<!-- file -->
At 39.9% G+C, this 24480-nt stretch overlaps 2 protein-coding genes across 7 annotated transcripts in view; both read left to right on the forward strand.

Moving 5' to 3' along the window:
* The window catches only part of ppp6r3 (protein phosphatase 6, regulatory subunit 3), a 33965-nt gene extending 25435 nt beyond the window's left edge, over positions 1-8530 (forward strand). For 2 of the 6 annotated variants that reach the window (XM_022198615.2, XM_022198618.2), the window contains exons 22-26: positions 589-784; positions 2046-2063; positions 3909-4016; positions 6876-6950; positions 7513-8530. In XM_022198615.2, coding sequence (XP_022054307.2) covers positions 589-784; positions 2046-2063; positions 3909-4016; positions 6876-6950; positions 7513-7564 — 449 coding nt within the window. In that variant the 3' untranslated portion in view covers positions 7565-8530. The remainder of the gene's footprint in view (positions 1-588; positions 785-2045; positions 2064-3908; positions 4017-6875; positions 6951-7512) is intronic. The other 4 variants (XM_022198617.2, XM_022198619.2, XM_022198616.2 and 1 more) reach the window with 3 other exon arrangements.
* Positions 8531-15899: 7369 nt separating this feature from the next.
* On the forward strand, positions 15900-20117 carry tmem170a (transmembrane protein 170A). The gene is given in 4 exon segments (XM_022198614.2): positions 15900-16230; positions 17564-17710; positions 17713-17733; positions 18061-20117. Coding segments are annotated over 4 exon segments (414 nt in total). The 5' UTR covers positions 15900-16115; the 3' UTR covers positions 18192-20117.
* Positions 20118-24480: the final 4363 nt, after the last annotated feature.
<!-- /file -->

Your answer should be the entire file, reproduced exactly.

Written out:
At 39.9% G+C, this 24480-nt stretch overlaps 2 protein-coding genes across 7 annotated transcripts in view; both read left to right on the forward strand.

Moving 5' to 3' along the window:
* The window catches only part of ppp6r3 (protein phosphatase 6, regulatory subunit 3), a 33965-nt gene extending 25435 nt beyond the window's left edge, over positions 1-8530 (forward strand). For 2 of the 6 annotated variants that reach the window (XM_022198615.2, XM_022198618.2), the window contains exons 22-26: positions 589-784; positions 2046-2063; positions 3909-4016; positions 6876-6950; positions 7513-8530. In XM_022198615.2, coding sequence (XP_022054307.2) covers positions 589-784; positions 2046-2063; positions 3909-4016; positions 6876-6950; positions 7513-7564 — 449 coding nt within the window. In that variant the 3' untranslated portion in view covers positions 7565-8530. The remainder of the gene's footprint in view (positions 1-588; positions 785-2045; positions 2064-3908; positions 4017-6875; positions 6951-7512) is intronic. The other 4 variants (XM_022198617.2, XM_022198619.2, XM_022198616.2 and 1 more) reach the window with 3 other exon arrangements.
* Positions 8531-15899: 7369 nt separating this feature from the next.
* On the forward strand, positions 15900-20117 carry tmem170a (transmembrane protein 170A). The gene is given in 4 exon segments (XM_022198614.2): positions 15900-16230; positions 17564-17710; positions 17713-17733; positions 18061-20117. Coding segments are annotated over 4 exon segments (414 nt in total). The 5' UTR covers positions 15900-16115; the 3' UTR covers positions 18192-20117.
* Positions 20118-24480: the final 4363 nt, after the last annotated feature.